Serving an Indigenous community: Exploring the cultural competence of medical students in a rural setting

Lee Ping Chen
Kwee Choy Koh
Siew Houy Chua
Darren Chee Hiung Jong
Nurliyana Mardhiah Mohd Fauzi
Sue Yin Lim

Abstract


Since 2013, medical students from the International Medical University (IMU) in Malaysia have been providing primary healthcare services, under the supervision of faculty members, to the indigenous people living in Kampung Sebir. The project has allowed the students to learn experientially within a rural setting. This study aims to examine the cultural competence of IMU medical students through an examination of their perspective of the indigenous people who they serve and the role of this community service in their personal and professional development.

Students who participated in the project were required to complete a questionnaire after each community engagement activity to help them reflect on the above areas. We analysed the responses of students from January to December 2015 using a thematic analysis approach to identify overarching themes in the students’ responses.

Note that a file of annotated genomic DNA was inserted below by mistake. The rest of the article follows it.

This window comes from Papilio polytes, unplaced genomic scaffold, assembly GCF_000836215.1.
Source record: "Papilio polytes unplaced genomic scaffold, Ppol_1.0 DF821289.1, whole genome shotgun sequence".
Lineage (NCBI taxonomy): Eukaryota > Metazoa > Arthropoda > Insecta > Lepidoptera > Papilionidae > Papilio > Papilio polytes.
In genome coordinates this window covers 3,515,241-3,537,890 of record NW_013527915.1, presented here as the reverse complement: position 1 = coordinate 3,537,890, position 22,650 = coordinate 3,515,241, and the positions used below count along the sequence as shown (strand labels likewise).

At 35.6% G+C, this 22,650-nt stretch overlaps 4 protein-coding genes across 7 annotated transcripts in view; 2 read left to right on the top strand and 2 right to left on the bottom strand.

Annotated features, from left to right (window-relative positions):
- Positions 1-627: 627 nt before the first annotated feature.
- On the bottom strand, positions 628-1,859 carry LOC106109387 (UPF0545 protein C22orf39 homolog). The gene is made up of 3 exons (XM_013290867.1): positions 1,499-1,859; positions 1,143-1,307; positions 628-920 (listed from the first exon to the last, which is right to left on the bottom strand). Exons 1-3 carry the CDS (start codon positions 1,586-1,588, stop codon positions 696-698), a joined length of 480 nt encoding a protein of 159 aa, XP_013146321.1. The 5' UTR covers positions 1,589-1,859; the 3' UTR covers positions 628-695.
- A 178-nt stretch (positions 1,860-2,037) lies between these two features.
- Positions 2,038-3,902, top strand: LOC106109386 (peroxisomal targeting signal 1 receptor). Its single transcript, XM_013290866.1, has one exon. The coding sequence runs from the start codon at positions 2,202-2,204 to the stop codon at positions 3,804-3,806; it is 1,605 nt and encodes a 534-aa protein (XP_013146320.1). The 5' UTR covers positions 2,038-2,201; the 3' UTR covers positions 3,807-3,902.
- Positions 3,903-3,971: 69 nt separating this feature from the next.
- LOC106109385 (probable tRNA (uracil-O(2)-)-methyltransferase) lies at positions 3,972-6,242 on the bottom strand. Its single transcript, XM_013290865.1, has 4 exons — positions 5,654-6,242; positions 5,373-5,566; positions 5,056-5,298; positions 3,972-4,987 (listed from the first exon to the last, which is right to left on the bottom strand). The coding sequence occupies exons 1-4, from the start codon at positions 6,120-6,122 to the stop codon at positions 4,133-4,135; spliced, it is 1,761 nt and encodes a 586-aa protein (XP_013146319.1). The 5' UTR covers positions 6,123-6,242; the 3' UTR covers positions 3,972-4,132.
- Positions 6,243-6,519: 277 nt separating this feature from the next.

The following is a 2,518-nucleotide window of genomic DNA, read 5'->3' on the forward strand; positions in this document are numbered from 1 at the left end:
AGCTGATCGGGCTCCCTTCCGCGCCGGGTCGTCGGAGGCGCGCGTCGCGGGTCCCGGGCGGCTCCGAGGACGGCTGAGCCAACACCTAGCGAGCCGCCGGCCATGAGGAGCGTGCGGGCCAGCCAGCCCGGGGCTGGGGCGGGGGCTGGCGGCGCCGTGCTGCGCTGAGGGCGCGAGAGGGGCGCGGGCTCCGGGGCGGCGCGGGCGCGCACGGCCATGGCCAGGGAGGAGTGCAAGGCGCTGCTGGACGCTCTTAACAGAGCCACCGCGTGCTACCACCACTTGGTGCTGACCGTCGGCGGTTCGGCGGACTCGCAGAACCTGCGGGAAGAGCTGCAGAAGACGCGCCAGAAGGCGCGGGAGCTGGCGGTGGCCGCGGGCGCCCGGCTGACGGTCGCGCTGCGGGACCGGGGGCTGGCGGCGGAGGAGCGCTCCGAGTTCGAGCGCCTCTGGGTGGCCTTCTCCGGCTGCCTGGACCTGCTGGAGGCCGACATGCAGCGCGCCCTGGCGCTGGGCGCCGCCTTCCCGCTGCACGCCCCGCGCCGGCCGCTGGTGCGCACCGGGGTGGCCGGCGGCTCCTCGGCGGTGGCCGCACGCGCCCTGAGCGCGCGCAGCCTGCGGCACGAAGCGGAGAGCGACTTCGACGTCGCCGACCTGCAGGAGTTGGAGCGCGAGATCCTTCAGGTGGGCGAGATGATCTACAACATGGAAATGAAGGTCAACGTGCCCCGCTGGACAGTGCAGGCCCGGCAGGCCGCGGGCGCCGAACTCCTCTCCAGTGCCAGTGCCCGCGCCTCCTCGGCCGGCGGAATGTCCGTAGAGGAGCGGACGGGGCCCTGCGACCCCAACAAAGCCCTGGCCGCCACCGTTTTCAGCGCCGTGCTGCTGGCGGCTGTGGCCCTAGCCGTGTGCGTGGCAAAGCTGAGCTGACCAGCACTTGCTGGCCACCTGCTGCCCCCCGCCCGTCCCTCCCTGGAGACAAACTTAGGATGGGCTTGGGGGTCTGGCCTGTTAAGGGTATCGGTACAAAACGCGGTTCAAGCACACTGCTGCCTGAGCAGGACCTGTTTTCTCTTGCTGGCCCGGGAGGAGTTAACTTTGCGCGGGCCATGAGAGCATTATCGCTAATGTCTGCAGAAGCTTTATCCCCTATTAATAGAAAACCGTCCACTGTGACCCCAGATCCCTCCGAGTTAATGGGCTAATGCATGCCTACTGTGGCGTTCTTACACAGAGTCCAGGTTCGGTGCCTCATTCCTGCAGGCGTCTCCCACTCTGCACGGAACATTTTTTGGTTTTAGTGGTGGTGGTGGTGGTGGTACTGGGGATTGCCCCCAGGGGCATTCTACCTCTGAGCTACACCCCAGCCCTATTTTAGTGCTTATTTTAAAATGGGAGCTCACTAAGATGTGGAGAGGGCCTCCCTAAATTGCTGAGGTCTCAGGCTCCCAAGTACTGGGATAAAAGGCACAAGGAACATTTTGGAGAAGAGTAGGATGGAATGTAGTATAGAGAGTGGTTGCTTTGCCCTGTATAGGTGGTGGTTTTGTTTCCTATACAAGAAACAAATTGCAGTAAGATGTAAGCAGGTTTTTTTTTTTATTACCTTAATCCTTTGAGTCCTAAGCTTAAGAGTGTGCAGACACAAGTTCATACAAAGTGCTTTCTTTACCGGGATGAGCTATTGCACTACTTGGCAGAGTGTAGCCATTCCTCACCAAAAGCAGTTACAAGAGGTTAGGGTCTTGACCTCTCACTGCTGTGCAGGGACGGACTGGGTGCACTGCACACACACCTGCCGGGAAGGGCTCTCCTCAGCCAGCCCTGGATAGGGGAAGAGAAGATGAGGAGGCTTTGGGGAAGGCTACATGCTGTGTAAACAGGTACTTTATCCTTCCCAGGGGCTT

Students had differing perceptions of culture and worldviews when compared to the indigenous people. However, they lacked the self-reflection skills necessary to understand how such differences can affect their relationship with the indigenous people. Because of this, the basis of their engagement with the indigenous community (as demonstrated by their views of community service) is focused on their agenda of promoting health from a student’s perspective rather than connecting and building relationships first. Students also lacked the appreciation that building cultural competency is a continuous process.

The results show that the medical students have a developing cultural competence. The project in Kampung Sebir is an experiential learning platform of great value to provide insights into and develop the cultural competency of participating students. This study also reflects on the project itself, and how the relationship with stakeholders, the competence and diversity of academic staff, and the support of the university can contribute toward training in cultural competence.

Keywords


Medical education; indigenous; perception; community engagement; cultural competence

Full Text:

PDF HTML


DOI: http://dx.doi.org/10.5130/ijcre.v10i1.5427